Should you listen to your body?
I have been a physiotherapist for 5 years, and previous to this I was working in administration at POGO Physio. During my time I have met so many different people, all with different personality types. It has been so interesting learning about how different people see the world and tackle their circumstances. It has taken me all this time to really learn that there are some things you can say to some people, and other things that you definitely should not. Because pain and injury are an individual experience, we often have to go off what people report. The question people are most probably used to answering in their physiotherapist’s room is “how would you rate your pain on a scale of 1-10”. There are plenty of other things we focus on as well, such as range of motion, function, distance or time you can run etc, but pain is something we will generally ask about. But I must say I am definitely learning that pain is not the topic to focus on.
Now don’t get me wrong, it is important to be able to rate your pain on a scale of 1-10, this is definitely most important for tendon rehab as there is a low level of pain that you can exercise through and only at the higher levels of pain when you should cease. But there are two personality types that I have learnt to not say “listen to your body” to, because their scale of 1-10 may not be a true reflection of how hard they should push themselves.
The first personality type we will discuss is the high achieving, hard pushing, go go go personality type. These are my favourite types of clients because I know they will definitely do their home exercise program and they are always motivated to get back to their physical best. Sometimes this motivation can come at a price, and they can push themselves past what they should because they think what they are doing is right. Typical sports I have seen this in is gymnastics, dance and crossfit, but this personality type lies in all types of physical activity. The reason these people push themselves so hard is because they genuinely love what they are doing, and they don’t want to stop! So if you tell these types of people to listen to their body, it is more likely they will push themselves harder than you would want them to, and this can flare up their injury or slow down their progress.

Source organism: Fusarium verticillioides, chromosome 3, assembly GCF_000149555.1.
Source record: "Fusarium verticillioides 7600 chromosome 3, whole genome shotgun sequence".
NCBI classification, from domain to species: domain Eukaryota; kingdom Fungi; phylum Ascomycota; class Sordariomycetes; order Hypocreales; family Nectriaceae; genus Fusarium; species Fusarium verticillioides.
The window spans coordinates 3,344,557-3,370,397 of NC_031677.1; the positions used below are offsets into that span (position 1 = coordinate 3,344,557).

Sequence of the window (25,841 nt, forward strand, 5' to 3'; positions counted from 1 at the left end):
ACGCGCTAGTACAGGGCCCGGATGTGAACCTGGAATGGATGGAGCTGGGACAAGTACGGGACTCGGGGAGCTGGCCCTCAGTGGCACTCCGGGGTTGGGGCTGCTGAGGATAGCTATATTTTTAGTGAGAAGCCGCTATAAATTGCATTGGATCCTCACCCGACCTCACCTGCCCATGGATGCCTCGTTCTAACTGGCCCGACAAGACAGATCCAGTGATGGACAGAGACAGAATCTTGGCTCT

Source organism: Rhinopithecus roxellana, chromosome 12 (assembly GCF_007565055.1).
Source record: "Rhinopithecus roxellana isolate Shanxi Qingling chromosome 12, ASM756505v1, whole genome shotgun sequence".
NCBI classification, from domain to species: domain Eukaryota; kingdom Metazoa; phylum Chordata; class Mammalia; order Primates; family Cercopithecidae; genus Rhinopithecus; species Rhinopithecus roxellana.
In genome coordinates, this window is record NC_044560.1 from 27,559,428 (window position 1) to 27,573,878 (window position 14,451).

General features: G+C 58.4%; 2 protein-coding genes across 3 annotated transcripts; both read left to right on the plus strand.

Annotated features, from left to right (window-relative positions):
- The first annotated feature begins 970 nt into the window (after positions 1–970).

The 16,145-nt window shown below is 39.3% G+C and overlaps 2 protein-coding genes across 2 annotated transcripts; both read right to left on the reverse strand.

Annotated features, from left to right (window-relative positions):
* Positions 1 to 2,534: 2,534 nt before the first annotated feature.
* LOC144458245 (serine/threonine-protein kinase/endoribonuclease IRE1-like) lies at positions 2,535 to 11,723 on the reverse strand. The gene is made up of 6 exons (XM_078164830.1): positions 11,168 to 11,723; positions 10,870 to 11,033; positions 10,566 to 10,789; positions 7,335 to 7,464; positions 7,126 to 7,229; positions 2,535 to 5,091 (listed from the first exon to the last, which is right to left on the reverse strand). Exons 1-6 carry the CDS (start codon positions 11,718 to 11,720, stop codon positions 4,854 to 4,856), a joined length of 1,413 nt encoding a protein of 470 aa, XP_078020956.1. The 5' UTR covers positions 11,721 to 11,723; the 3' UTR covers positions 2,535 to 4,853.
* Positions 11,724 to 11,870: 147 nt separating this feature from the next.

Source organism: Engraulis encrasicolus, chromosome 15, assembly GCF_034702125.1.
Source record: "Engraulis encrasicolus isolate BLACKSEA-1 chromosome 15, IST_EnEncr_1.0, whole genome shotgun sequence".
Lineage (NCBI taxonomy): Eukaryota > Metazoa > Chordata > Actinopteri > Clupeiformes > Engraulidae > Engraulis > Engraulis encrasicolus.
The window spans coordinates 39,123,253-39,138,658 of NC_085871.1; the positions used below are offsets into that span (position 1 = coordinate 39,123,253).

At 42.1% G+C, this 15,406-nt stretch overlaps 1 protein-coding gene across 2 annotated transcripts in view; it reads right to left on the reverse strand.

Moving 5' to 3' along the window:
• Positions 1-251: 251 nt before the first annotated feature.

So instead of asking this type of person to “listen to their body” – I give them detailed explanations of their injury and rehabilitation plan going forward. Knowledge is power, right? Motivated clients always perform their home exercise program as requested, so I am very specific with which exercises to give, how many sets and reps and how often they need to do their exercises. What we have found is that often if you take things slower at the start, set some good foundations, then you will be able to go further and harder in the long run. So trust that your physiotherapist has the long run in mind.
The other type of person I have learned not to say listen to your body to is people who have not exercised for a long time or who are trying a specific type of exercise for the first time. I would definitely say this is the less common type of person, but still it does exist that some people are not used to moving or pushing their body, so can sometimes misconstrue some discomfort or muscles working as pain. In these types of people, it is important as physiotherapists that we educate clients that pain does not equal damage, and if you experience some discomfort whilst doing an exercises, that it can be ok. Sometimes when people are anxious or nervous about their injury, they can be scared and hyper-vigilant that they do no movement at all. But as physiotherapists we say “motion in lotion” so we need to get some movement happening. For these people, starting with low reps and low sets is a good place to start, to help get them used to their exercises and not shock the system. From there you are able to slowly build up and help get them stronger. People will often shock themselves with what they can achieve and build up over time. I have seen this time and time again in Pilates, where people are very nervous to try and after a few weeks are doing exercises they never thought possible.People will often shock themselves with what they can achieve and build up over time. #performbetter @pogophysio Click To Tweet
Now this article is not to make anyone feel bad about themselves, it is simply to open up the space for some self reflection. If you are one of those people who are likely to push themselves towards injury, now is the time to reflect on that and think of how sometimes slowing down and following the plan can set you up to win in the future. If you are the type of person who is more likely to steer clear of exercise because of fear of pain, have a think about whether it is pain or discomfort you are feeling and think of how you can gradually build up your activity.
The most important part is that often your physiotherapist gives you exercises for a reason, and certain sets and reps for a reason. Make sure you understand the reason why you are doing the exercises you have been given and your physio can discuss with you why they have prescribed certain things.
Emily Georgopolous (APAM)
Featured in the Top 50 Physical Therapy Blog
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